NZ Wildlife Experiences for International Students

Thursday, June 18, 2020

Here are some of New Zealand’s best wildlife experiences for International Students to enjoy. Take a trip and see some of the incredible animals that call New Zealand home.

NZ Fur Seal/Kekeno - Wellington

On Wellington’s South Coast is Red Rocks Reserve, where just around the corner at Sinclair Head/Rimurapa, a fur seal colony resides from May to October. The red rocks were formed 200 million years ago, and they are the remnants of undersea volcanic eruptions. They are stained red due to the presence of iron oxide.  The seals are less aggressive than most colonies as it is populated by bachelor males who were unsuccessful in their attempts to win the rank of breeding male in the South Island colonies. It is still recommended to not get to close to the seals as they are affected by stress. The entire journey takes around 2-4 hours return if you walk (depending on how far you venture into Te Kopahou Reserve), or you can choose to do a seal safari tour in a four-wheel drive vehicle instead.

Gannet Colony - Muriwai
If you visit the black sands of Muriwai beach, head around the corner to witness the gannet colony. Some of these birds famously fly from NZ to Australia (2,000km) where they will stay for up to three years before returning home to mate and nest in August, never to leave NZ again. Their young will then repeat the process. More than a 1,000 gannets’ nest in Muriwai and it is a short walk from the carpark to the gannet viewing platform.

Dolphins – Marlborough Sounds
Go on a dolphin swimming tour or spot dolphins from a boat or kayak in Malborough Sounds. We recommend going on an e-ko tour, where you will learn more about these playful creatures in an ethical and respectful way. The Marlborough Sounds spans 1,500km of NZ’s coastline and are a collection of ancient sunken river valley’s and three main bodies of water – Queen Charlotte, Kenepuru and Pelorus Sounds.

Blue Penguin Colony – Oamaru
Go on an evening viewing tour and visit the Oamaru blue penguin colony. Watch the nightly arrival of penguins after a days fishing and take part in a unique conservation project. You can also choose to adopt-a-penguin and sponsor the habitat or research.

Whale watching – Kaikōura
In this magical place, whales pass through while they journey towards Antarctica. You can choose to witness the whale’s migration via boat or plane and marvel at the sheer size of these incredible creatures. And, in the backdrop, the incredible Kaikōura Ranges.

Kiwi – Rotorua

No New Zealand wildlife experience is complete without attempting to spot NZ’s elusive, nocturnal and unique national bird – the Kiwi. You will need perseverance and a keen eye to spot one in the wild, making seeing one an unforgettable experience. One of the best places to learn more about the symbol for all New Zealanders is Rainbow Springs in Rotorua, which has a nocturnal house, human-sized Kiwi burrow, interactive Kiwi facts and a giant Kiwi egg.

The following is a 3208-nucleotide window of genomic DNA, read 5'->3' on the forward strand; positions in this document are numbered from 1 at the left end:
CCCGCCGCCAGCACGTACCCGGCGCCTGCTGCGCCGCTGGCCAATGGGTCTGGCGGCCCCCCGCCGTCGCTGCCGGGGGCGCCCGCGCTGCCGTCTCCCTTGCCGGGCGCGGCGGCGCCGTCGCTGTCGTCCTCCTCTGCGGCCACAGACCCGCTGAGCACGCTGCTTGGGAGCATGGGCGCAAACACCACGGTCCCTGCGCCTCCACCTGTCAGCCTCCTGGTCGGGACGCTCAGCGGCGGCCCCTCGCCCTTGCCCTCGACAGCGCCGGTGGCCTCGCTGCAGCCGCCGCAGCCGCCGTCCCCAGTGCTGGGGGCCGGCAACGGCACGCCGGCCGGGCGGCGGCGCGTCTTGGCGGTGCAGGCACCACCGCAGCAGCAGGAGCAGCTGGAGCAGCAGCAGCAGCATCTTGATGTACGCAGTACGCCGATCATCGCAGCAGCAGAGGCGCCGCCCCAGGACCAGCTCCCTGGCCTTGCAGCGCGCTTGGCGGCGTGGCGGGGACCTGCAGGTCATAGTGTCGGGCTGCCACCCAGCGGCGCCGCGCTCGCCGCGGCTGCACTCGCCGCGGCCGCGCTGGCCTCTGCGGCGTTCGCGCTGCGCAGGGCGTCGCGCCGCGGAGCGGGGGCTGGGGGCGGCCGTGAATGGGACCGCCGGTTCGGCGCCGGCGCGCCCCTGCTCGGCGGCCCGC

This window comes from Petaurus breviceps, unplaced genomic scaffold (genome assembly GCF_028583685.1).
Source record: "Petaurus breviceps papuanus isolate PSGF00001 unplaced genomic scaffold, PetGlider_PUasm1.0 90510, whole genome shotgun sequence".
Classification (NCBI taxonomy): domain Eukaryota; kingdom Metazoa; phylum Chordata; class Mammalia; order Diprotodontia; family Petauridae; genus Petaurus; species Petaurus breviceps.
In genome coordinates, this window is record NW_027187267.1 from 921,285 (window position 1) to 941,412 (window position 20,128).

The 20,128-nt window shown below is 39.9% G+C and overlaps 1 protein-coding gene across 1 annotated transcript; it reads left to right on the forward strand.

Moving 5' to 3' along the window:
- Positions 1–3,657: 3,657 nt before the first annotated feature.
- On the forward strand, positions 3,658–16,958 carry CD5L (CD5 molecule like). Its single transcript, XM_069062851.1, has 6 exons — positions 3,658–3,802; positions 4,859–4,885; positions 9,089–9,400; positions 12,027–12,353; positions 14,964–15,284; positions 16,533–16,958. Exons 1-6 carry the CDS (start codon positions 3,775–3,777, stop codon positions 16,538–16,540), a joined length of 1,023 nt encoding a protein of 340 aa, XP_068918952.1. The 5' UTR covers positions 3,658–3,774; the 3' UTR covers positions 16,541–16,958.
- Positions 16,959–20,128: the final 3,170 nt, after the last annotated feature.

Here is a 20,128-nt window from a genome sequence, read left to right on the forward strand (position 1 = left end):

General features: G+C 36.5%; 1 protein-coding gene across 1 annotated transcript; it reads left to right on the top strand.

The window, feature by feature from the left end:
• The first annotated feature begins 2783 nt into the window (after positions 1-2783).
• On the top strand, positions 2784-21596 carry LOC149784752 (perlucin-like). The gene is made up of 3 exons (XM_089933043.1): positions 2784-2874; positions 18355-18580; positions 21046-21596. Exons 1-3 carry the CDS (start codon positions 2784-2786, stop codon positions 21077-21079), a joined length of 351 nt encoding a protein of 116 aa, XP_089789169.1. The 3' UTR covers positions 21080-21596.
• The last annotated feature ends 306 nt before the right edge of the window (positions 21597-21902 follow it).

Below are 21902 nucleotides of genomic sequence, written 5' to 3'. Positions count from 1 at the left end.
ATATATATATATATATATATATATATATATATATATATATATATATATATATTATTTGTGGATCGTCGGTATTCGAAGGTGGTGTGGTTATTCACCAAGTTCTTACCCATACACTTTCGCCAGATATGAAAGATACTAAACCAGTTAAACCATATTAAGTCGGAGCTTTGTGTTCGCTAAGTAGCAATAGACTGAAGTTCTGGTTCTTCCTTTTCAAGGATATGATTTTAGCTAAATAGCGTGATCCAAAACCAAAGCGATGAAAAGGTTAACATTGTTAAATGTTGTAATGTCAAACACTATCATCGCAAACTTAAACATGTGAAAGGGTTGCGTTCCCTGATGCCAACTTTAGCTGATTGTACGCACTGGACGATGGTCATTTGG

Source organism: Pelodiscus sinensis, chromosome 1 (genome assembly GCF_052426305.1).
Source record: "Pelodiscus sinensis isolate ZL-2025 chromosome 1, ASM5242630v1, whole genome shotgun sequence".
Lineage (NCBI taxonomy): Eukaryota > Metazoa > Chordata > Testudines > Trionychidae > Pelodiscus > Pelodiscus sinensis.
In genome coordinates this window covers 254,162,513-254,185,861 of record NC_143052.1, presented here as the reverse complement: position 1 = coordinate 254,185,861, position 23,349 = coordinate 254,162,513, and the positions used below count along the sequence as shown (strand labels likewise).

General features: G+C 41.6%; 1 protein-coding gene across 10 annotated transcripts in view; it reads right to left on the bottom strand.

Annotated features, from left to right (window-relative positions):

Tuatara – Wellington
Having been on the earth for over 200 million years, these are truly remarkable creatures, that are now endangered due to introduced predators. The Tuatara (Māori for ‘spines on the back’) can be found in Wellington at Zealandia/Te Māra a Tāne, or in the science block at Victoria University of Wellington. The Tuatara is a reptile that is endemic to NZ, they have a ‘third eye’ on top of their skull and are referred to as ‘living fossils’ by scientists. It is estimated that they can live for over 100 years.

Blue Duck/Whio – Ōwhango

Make a visit to Blue Duck Station to see the ducks on the outskirts of Whanganui national park and on the Whanganui river. Whio are one of NZ’s rarest bird and are considered taonga (treasured/sacred) by Māori. Their Māori name depicts the call of the male bird.

Morepork/Ruru – Waikato

Morepork are commonly found in forests throughout mainland New Zealand and on offshore islands. In Māori tradition the ruru is seen as a watchful guardian and hearing the call they are named for was said to be a good sign. The best place to see them is at Sanctuary Mountain Maungatautari on a night tour.

Wētāpunga or Wētā – Wairarapa

While they can be found across NZ, the best place to visit in the country to see them without getting a fright is the Pūkaha National Wildlife Centre on the edge of Wairarapa and Tarurua. They have a specially built attraction called Te Wāhi Wētā where you will see the insects in specially built terrariums, marvel at the giant wētā statue and learn to build hotels for them!

Northern Royal Albatross - Dunedin/Ōtepoti

The Otago peninsula is the best place to go if you are on the lookout for the Royal Albatross (the birds with the largest wingspan) as it has the only mainland breeding colony of Northern Royal Albatross in the world. This majestic bird uses its three-metre wingspan to fly an estimated 190,000 kilometres a year. We recommend Monarch Wildlife Cruises & Tours double albatross combo for the full experience!

Who are iStudent Complaints and what can we help you with?
iStudent Complaints is an independent dispute resolution scheme established by the New Zealand Government. Our objective is to encourage swift settlement of contractual and financial disputes between international students and their providers in New Zealand. As an independent and impartial service, we are not affiliated with any Education providers.

Why did we do this blog?
Even if we need to step in one day to help you resolve a dispute, we want you to enjoy studying and living in our amazing country as much as we do. To that end, we’ve created this content so that you may continue to explore and experience the best New Zealand can offer.